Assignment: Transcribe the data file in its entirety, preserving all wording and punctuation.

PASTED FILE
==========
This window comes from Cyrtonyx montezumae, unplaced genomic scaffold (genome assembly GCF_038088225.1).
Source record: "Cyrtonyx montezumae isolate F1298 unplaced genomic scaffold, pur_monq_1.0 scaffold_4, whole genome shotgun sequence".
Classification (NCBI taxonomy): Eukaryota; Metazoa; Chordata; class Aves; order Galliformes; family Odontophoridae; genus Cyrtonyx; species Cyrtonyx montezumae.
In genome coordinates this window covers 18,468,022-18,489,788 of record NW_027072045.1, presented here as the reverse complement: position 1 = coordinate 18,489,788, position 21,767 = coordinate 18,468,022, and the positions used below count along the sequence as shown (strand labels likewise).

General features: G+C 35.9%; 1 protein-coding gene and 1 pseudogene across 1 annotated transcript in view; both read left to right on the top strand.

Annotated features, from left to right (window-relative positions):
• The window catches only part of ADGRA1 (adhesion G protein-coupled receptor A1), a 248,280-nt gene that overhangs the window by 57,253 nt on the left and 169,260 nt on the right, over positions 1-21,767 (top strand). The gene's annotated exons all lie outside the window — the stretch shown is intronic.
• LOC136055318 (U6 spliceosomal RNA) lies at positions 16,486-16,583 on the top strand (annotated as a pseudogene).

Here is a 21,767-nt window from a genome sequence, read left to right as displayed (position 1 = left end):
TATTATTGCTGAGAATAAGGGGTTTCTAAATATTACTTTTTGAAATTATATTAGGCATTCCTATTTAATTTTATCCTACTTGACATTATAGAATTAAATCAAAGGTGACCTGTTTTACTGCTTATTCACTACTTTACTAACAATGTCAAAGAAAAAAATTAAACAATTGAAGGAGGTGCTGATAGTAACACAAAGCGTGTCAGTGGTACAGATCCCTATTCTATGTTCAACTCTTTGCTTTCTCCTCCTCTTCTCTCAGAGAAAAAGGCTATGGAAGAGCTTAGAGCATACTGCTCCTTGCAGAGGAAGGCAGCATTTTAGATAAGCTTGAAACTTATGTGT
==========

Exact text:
This window comes from Cyrtonyx montezumae, unplaced genomic scaffold (genome assembly GCF_038088225.1).
Source record: "Cyrtonyx montezumae isolate F1298 unplaced genomic scaffold, pur_monq_1.0 scaffold_4, whole genome shotgun sequence".
Classification (NCBI taxonomy): Eukaryota; Metazoa; Chordata; class Aves; order Galliformes; family Odontophoridae; genus Cyrtonyx; species Cyrtonyx montezumae.
In genome coordinates this window covers 18,468,022-18,489,788 of record NW_027072045.1, presented here as the reverse complement: position 1 = coordinate 18,489,788, position 21,767 = coordinate 18,468,022, and the positions used below count along the sequence as shown (strand labels likewise).

General features: G+C 35.9%; 1 protein-coding gene and 1 pseudogene across 1 annotated transcript in view; both read left to right on the top strand.

Annotated features, from left to right (window-relative positions):
• The window catches only part of ADGRA1 (adhesion G protein-coupled receptor A1), a 248,280-nt gene that overhangs the window by 57,253 nt on the left and 169,260 nt on the right, over positions 1-21,767 (top strand). The gene's annotated exons all lie outside the window — the stretch shown is intronic.
• LOC136055318 (U6 spliceosomal RNA) lies at positions 16,486-16,583 on the top strand (annotated as a pseudogene).

Here is a 21,767-nt window from a genome sequence, read left to right as displayed (position 1 = left end):
TATTATTGCTGAGAATAAGGGGTTTCTAAATATTACTTTTTGAAATTATATTAGGCATTCCTATTTAATTTTATCCTACTTGACATTATAGAATTAAATCAAAGGTGACCTGTTTTACTGCTTATTCACTACTTTACTAACAATGTCAAAGAAAAAAATTAAACAATTGAAGGAGGTGCTGATAGTAACACAAAGCGTGTCAGTGGTACAGATCCCTATTCTATGTTCAACTCTTTGCTTTCTCCTCCTCTTCTCTCAGAGAAAAAGGCTATGGAAGAGCTTAGAGCATACTGCTCCTTGCAGAGGAAGGCAGCATTTTAGATAAGCTTGAAACTTATGTGT